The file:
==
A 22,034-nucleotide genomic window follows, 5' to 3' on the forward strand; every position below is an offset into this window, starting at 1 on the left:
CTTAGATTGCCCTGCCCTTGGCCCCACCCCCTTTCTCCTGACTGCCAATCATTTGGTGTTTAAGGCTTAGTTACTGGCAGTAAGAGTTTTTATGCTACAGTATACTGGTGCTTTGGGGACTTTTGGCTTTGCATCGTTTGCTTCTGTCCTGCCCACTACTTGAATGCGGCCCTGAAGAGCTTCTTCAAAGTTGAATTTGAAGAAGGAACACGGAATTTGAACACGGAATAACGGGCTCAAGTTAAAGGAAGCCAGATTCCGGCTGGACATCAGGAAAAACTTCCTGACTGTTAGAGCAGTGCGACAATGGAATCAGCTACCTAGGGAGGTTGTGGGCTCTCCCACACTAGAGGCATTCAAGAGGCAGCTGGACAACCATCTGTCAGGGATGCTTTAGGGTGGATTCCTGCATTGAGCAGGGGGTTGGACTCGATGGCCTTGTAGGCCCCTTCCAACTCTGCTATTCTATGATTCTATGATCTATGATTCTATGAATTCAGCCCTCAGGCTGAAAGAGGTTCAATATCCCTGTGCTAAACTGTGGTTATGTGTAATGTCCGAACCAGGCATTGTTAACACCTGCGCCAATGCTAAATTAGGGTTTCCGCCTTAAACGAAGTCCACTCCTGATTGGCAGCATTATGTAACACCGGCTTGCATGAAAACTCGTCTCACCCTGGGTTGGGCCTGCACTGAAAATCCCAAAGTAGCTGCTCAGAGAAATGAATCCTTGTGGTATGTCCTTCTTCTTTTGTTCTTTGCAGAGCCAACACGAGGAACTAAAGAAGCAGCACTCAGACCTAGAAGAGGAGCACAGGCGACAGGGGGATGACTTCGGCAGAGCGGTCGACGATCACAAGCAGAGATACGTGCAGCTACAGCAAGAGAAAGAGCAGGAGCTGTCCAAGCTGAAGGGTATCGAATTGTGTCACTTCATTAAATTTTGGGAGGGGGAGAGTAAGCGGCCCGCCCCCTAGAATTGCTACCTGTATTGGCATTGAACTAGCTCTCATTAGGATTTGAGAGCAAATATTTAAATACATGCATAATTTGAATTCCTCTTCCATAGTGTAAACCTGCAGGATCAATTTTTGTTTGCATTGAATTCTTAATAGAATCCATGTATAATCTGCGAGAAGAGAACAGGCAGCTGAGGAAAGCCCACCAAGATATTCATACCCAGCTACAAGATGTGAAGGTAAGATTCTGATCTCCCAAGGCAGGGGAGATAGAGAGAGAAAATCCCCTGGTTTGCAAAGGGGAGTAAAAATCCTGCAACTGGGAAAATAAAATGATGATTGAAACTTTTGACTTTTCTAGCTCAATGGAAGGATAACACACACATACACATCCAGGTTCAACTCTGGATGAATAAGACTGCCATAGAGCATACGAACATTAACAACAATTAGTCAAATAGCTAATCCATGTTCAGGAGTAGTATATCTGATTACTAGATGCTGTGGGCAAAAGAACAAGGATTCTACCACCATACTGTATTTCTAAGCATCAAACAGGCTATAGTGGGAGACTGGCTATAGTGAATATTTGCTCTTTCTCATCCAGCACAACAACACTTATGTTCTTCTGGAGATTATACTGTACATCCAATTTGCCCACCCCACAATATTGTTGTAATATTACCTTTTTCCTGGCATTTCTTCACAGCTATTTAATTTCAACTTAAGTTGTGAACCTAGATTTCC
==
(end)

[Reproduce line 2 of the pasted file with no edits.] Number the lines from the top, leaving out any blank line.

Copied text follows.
CTTAGATTGCCCTGCCCTTGGCCCCACCCCCTTTCTCCTGACTGCCAATCATTTGGTGTTTAAGGCTTAGTTACTGGCAGTAAGAGTTTTTATGCTACAGTATACTGGTGCTTTGGGGACTTTTGGCTTTGCATCGTTTGCTTCTGTCCTGCCCACTACTTGAATGCGGCCCTGAAGAGCTTCTTCAAAGTTGAATTTGAAGAAGGAACACGGAATTTGAACACGGAATAACGGGCTCAAGTTAAAGGAAGCCAGATTCCGGCTGGACATCAGGAAAAACTTCCTGACTGTTAGAGCAGTGCGACAATGGAATCAGCTACCTAGGGAGGTTGTGGGCTCTCCCACACTAGAGGCATTCAAGAGGCAGCTGGACAACCATCTGTCAGGGATGCTTTAGGGTGGATTCCTGCATTGAGCAGGGGGTTGGACTCGATGGCCTTGTAGGCCCCTTCCAACTCTGCTATTCTATGATTCTATGATCTATGATTCTATGAATTCAGCCCTCAGGCTGAAAGAGGTTCAATATCCCTGTGCTAAACTGTGGTTATGTGTAATGTCCGAACCAGGCATTGTTAACACCTGCGCCAATGCTAAATTAGGGTTTCCGCCTTAAACGAAGTCCACTCCTGATTGGCAGCATTATGTAACACCGGCTTGCATGAAAACTCGTCTCACCCTGGGTTGGGCCTGCACTGAAAATCCCAAAGTAGCTGCTCAGAGAAATGAATCCTTGTGGTATGTCCTTCTTCTTTTGTTCTTTGCAGAGCCAACACGAGGAACTAAAGAAGCAGCACTCAGACCTAGAAGAGGAGCACAGGCGACAGGGGGATGACTTCGGCAGAGCGGTCGACGATCACAAGCAGAGATACGTGCAGCTACAGCAAGAGAAAGAGCAGGAGCTGTCCAAGCTGAAGGGTATCGAATTGTGTCACTTCATTAAATTTTGGGAGGGGGAGAGTAAGCGGCCCGCCCCCTAGAATTGCTACCTGTATTGGCATTGAACTAGCTCTCATTAGGATTTGAGAGCAAATATTTAAATACATGCATAATTTGAATTCCTCTTCCATAGTGTAAACCTGCAGGATCAATTTTTGTTTGCATTGAATTCTTAATAGAATCCATGTATAATCTGCGAGAAGAGAACAGGCAGCTGAGGAAAGCCCACCAAGATATTCATACCCAGCTACAAGATGTGAAGGTAAGATTCTGATCTCCCAAGGCAGGGGAGATAGAGAGAGAAAATCCCCTGGTTTGCAAAGGGGAGTAAAAATCCTGCAACTGGGAAAATAAAATGATGATTGAAACTTTTGACTTTTCTAGCTCAATGGAAGGATAACACACACATACACATCCAGGTTCAACTCTGGATGAATAAGACTGCCATAGAGCATACGAACATTAACAACAATTAGTCAAATAGCTAATCCATGTTCAGGAGTAGTATATCTGATTACTAGATGCTGTGGGCAAAAGAACAAGGATTCTACCACCATACTGTATTTCTAAGCATCAAACAGGCTATAGTGGGAGACTGGCTATAGTGAATATTTGCTCTTTCTCATCCAGCACAACAACACTTATGTTCTTCTGGAGATTATACTGTACATCCAATTTGCCCACCCCACAATATTGTTGTAATATTACCTTTTTCCTGGCATTTCTTCACAGCTATTTAATTTCAACTTAAGTTGTGAACCTAGATTTCC